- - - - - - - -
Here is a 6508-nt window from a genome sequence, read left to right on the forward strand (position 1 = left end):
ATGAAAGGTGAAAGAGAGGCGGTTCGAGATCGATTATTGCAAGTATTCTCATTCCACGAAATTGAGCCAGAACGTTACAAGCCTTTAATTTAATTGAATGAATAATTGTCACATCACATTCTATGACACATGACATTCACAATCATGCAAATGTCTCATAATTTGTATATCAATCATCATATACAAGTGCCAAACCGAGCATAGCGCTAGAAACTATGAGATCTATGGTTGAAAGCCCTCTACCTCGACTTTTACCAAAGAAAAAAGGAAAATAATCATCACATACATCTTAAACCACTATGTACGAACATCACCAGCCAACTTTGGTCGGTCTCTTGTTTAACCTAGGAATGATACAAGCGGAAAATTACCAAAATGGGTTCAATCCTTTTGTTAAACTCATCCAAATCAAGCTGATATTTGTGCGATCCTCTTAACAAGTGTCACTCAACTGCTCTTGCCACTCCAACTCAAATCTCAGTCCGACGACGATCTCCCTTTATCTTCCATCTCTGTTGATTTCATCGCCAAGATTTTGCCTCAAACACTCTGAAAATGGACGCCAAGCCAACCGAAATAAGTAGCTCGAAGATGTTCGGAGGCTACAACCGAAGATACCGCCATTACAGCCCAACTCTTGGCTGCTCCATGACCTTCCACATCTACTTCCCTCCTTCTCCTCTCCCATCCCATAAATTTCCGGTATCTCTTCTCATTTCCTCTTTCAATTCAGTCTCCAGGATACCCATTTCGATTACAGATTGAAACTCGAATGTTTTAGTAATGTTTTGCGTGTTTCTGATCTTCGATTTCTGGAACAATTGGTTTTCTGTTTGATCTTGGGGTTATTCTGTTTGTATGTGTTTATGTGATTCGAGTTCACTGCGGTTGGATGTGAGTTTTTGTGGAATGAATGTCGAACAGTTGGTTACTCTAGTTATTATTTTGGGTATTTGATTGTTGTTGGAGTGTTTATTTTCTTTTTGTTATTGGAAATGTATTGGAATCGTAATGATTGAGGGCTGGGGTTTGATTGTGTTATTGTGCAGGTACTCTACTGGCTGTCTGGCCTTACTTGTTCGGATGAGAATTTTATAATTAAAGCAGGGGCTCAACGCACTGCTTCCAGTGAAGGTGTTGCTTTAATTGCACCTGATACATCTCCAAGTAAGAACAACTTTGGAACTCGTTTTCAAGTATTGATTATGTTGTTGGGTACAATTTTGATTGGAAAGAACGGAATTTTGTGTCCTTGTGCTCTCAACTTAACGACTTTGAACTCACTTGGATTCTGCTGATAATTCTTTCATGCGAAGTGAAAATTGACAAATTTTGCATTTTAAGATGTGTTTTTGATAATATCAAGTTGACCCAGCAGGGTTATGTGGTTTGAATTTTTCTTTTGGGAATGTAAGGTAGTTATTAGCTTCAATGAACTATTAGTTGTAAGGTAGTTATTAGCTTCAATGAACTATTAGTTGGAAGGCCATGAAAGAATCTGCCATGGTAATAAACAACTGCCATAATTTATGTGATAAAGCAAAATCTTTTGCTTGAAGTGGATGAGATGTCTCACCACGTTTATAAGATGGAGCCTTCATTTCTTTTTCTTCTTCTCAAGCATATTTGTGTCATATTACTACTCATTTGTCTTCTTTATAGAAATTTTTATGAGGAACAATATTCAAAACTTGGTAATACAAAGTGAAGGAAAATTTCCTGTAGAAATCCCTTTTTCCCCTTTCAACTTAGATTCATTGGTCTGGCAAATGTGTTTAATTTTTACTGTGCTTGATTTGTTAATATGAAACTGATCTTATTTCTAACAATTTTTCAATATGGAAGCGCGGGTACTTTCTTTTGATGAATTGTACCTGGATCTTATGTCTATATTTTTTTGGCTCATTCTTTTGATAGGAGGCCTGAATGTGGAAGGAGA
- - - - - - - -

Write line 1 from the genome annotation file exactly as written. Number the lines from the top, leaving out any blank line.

Here is a 6508-nt window from a genome sequence, read left to right on the forward strand (position 1 = left end):